Biomarkers - Dr. Michael Vesia - Opening a new window on the link between intention and action in Parkinson’s Disease


Dr. Michael Vesia, Post-Doctoral Fellow
Krembil Research Institute, University Health Network (Toronto)
Basic Research Fellowship
$100,000 over 2 years

Sensorimotor Connectivity in Parkinson’s Disease: Bridging Neuroimaging, Neurophysiology, and Treatment

The intricate functional connections within the brain, and its ability to alter those connections to overcome damage or disease, make it a daunting subject for scientific inquiry. Michael Vesia, a post-doctoral fellow at Toronto’s Krembil Research Institute, is investigating the interaction between the area of the brain that collects, exchanges and communications information, and its ability to direct our physical movements, in an effort to get this complex organ to reveal its secrets.

Vesia uses a technique known as transcranial magnetic stimulation (TMS), involving a magnetic field that is directed across the brain. The technology produces electrical currents in targeted locations, allowing researchers to assess and alter brain activity in cases where that activity has been compromised by Parkinson’s disease.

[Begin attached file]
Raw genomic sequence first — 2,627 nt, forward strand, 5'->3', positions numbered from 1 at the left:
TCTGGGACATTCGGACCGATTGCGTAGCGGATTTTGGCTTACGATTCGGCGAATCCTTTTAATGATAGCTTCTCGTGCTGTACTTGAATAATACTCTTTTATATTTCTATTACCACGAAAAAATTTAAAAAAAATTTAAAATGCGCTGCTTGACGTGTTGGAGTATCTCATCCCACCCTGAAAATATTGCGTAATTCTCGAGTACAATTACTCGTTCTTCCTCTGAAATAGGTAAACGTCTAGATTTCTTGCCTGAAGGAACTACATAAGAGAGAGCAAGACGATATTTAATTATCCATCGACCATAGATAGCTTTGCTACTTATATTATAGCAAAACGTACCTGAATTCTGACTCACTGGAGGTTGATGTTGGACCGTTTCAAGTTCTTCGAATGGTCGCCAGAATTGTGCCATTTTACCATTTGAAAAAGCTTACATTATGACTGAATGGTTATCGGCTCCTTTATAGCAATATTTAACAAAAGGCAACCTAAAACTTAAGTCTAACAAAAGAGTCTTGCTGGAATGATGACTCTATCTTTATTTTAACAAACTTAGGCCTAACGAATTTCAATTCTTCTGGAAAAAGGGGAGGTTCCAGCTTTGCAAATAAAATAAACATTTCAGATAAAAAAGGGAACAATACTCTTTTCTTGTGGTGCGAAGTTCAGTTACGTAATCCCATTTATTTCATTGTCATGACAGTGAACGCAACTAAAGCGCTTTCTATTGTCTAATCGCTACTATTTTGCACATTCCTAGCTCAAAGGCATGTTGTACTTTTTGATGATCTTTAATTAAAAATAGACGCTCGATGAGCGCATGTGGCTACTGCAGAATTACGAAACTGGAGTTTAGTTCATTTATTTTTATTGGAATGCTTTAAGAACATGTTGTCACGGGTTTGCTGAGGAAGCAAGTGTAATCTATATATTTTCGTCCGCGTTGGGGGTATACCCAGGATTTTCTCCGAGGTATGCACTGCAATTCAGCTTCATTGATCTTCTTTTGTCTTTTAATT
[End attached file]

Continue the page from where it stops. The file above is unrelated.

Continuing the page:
For example, by identifying connections made in the brains of healthy individuals when they form the intention to move a hand, Vesia can compare the results with those of people with Parkinson’s disease who are asked to do the same thing.

“What we find in Parkinson’s patients is that some of these connections are aberrant — they’re misfiring, they’re overactive, under-active,” says Vesia.

Vesia also wants to document the brain activity in people with Parkinson’s who are taking dopamine replacement medication, such as levodopa. The medication replaces dopamine lost through Parkinson’s when dopamine-producing brain cells die.

“The goal is to see how under a particular treatment, such as L-dopa, these connections may change,” Vesia says.

Eventually, TMS might also be able to redirect brain connections, restoring people’s movement control.

“It might be a way of adjusting the circuitry based on the disease,” Vesia explains. “By studying how these circuits are modulated, we can investigate how different therapies may affect these circuits.”

Vesia’s work takes advantage of another well-established medical tool, functional magnetic resonance imaging (fMRI). This method also indicates functional locations within the brain, adding to the amount of information researchers can collect during the brain’s resting state as well as when the brain is undertaking a specific action. Vesia hopes this brain imaging approach will point to biomarkers to measure the effectiveness of different strategies for dealing with the disease. Such strategies can also act upon the brain’s extraordinary plasticity, its ability to rewire pathways in the brain that have malfunctioned.

“You’re manipulating and reorganizing brain network interactions,” he concludes, “harnessing the brain’s plasticity to improve behaviour.”